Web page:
As in 2021, the primary occupation in data journalism in 2022 is full-time employment at news companies or organisations (31%). Another consistency with last year’s results is that of a wide gap between full-time and part-time in employment contracts (a difference of 26 percentage-points), where the same difference is not found among freelancers (difference of 1 percentage-point). Although too small to imply significant differences, the 2022 sample includes more freelancers and full-time employees, and less students, editors, or educators. 

As we break down occupation by gender, we find men overrepresenting Editor /Team Leading positions (10% as opposed to 8% in the overall dataset), while non-binary / genderqueer respondents are high among educators (19%) and retired data journalists (10%). Women are overrepresented in employment jobs (37%).

Students are by far the youngest in the industry (64% are under 34 years of age). On the opposite end, relatively few educators are under 45 years of age (42%), followed by editors and team leaders (50%). Full-time employers tend to be older than full-time freelancers, whereas among part-timers the trend is reversed.

In terms of within-country trends, the Netherlands tops the overrepresentation of full-time freelancers (27%), while Italy of part-time freelancers (19%). Brazil once again stands out for its share of educators, alongside Spain and India (24% respectively).

Looking at the geographical composition of different occupations instead, we find that more than 2 out of 10 full-time employees work in either the United States or the United Kingdom. The United States also has the most educators (16%), students (15%), and retired data journalists (24%). Germany is the number one country in terms of full-time freelancers (9%), followed by Italy (8%). Lastly, a high number of editors or team leads work in Nigeria (8%).

Years of experience

Around one in four people in data journalism have between three and five years of experience. While 38% of respondents have less than two years of experience in data journalism, 30% have instead six years or of experience. Nearly two in five have entered the industry in the last year.

Learning data journalism

When it comes to learning the profession, the most common means is self-learning through online resources (61%). Only just over one in five has been taught data journalism through higher education, surpassed by formal online education (one in four). More than half of respondents (56%) learn through more than one means.

Offline resources are particularly popular among retired data journalists, as well as those with more years of experience in the field. There is a positive correlation between higher education and workplace training and years of experience, whereas the pattern is not found with online resources. Not surprisingly, the biggest gap between employers and freelancers is found in workplace training, which has also been received by over half of retired data journalists and 29% of editors.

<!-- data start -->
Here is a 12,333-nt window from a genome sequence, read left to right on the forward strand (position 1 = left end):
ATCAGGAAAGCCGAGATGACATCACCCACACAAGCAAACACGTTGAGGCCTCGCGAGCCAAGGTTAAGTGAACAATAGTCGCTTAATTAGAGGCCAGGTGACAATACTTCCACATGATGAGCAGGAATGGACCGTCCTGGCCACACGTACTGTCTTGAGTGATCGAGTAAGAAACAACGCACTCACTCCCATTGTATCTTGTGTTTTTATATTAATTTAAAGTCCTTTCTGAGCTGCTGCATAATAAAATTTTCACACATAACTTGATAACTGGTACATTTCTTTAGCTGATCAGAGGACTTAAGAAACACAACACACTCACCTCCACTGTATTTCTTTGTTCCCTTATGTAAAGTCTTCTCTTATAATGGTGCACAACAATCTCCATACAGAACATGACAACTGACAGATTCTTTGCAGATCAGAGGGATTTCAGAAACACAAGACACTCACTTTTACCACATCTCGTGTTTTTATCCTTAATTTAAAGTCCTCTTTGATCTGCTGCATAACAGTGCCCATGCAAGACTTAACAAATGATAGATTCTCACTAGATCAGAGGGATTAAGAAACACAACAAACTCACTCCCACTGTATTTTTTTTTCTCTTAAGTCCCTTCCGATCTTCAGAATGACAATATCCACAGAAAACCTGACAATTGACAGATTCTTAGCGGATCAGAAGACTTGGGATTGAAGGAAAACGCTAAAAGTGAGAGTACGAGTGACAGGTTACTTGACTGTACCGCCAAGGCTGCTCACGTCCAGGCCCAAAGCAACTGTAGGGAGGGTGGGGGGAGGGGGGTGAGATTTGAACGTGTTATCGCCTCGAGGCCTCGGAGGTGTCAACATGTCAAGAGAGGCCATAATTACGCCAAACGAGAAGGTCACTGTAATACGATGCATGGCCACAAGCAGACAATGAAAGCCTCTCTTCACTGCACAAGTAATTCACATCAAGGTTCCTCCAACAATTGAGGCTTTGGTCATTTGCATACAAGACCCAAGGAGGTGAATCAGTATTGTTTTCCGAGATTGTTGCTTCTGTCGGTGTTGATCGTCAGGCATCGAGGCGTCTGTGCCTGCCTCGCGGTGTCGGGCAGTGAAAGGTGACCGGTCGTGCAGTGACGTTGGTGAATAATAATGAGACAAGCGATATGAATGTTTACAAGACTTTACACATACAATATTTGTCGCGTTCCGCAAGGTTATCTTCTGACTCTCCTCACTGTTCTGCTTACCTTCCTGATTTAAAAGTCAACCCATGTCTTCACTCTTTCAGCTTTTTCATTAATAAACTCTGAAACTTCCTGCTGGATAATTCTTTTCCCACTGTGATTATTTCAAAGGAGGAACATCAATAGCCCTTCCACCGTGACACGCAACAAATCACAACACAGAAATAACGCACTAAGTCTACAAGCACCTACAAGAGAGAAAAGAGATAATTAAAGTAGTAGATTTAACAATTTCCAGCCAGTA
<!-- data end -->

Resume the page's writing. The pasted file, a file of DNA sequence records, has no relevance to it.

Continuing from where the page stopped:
How many people are self-taught data journalism practitioners? We found that 35% of respondents have solely relied on self-learning (online or offline). These are overrepresented by freelancers, in comparison to students and employees.


A majority of the 2022 respondents provided information about their income (1695 out of 1751). Of those, the biggest group (64%) earns between $1 and $49 thousand dollars per year, regardless of occupation. Compared to last year, there has been a higher concentration of salaries in this group (a 6 percentage-point difference). 

Full-time employment, education roles, and leading roles offer the highest compensation in the industry.

In terms of gender, women’s salaries are often clustered in the mid-low range, while men’s salaries are more spread out. Non-binary / genderqueer workers tend to have the highest earnings. Salaries also increase with company size.


Most data journalists work for one news organisation (46%). Overall, just over one in four works for two or more news organisations.

There is no clear distribution when it comes to the size of the company respondents operate in. Overall, the largest group (24%) works in companies of 500+ individuals, and the remainder of respondents are quite evenly spread out. Compared to last year, we have seen a 5 percentage-point decrease in the number of people working on their own, in favour of mid-size companies.